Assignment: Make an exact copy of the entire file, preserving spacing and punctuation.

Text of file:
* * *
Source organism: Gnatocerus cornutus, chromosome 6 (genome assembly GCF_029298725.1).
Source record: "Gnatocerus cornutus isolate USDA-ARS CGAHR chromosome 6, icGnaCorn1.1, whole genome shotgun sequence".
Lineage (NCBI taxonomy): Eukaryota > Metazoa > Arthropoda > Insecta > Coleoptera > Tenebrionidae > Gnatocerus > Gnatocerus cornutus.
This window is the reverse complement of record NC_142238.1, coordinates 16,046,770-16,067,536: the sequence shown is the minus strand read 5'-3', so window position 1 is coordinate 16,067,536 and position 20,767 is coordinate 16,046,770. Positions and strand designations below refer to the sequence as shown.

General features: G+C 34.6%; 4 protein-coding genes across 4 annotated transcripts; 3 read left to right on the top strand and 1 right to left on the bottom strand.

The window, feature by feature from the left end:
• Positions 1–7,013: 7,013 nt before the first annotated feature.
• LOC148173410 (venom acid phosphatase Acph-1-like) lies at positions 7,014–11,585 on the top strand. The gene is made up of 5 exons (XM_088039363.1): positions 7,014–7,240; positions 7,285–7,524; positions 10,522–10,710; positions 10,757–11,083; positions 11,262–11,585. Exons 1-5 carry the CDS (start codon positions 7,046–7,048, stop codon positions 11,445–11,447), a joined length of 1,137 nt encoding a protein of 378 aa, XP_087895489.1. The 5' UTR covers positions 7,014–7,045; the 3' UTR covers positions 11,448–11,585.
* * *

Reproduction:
Source organism: Gnatocerus cornutus, chromosome 6 (genome assembly GCF_029298725.1).
Source record: "Gnatocerus cornutus isolate USDA-ARS CGAHR chromosome 6, icGnaCorn1.1, whole genome shotgun sequence".
Lineage (NCBI taxonomy): Eukaryota > Metazoa > Arthropoda > Insecta > Coleoptera > Tenebrionidae > Gnatocerus > Gnatocerus cornutus.
This window is the reverse complement of record NC_142238.1, coordinates 16,046,770-16,067,536: the sequence shown is the minus strand read 5'-3', so window position 1 is coordinate 16,067,536 and position 20,767 is coordinate 16,046,770. Positions and strand designations below refer to the sequence as shown.

General features: G+C 34.6%; 4 protein-coding genes across 4 annotated transcripts; 3 read left to right on the top strand and 1 right to left on the bottom strand.

The window, feature by feature from the left end:
• Positions 1–7,013: 7,013 nt before the first annotated feature.
• LOC148173410 (venom acid phosphatase Acph-1-like) lies at positions 7,014–11,585 on the top strand. The gene is made up of 5 exons (XM_088039363.1): positions 7,014–7,240; positions 7,285–7,524; positions 10,522–10,710; positions 10,757–11,083; positions 11,262–11,585. Exons 1-5 carry the CDS (start codon positions 7,046–7,048, stop codon positions 11,445–11,447), a joined length of 1,137 nt encoding a protein of 378 aa, XP_087895489.1. The 5' UTR covers positions 7,014–7,045; the 3' UTR covers positions 11,448–11,585.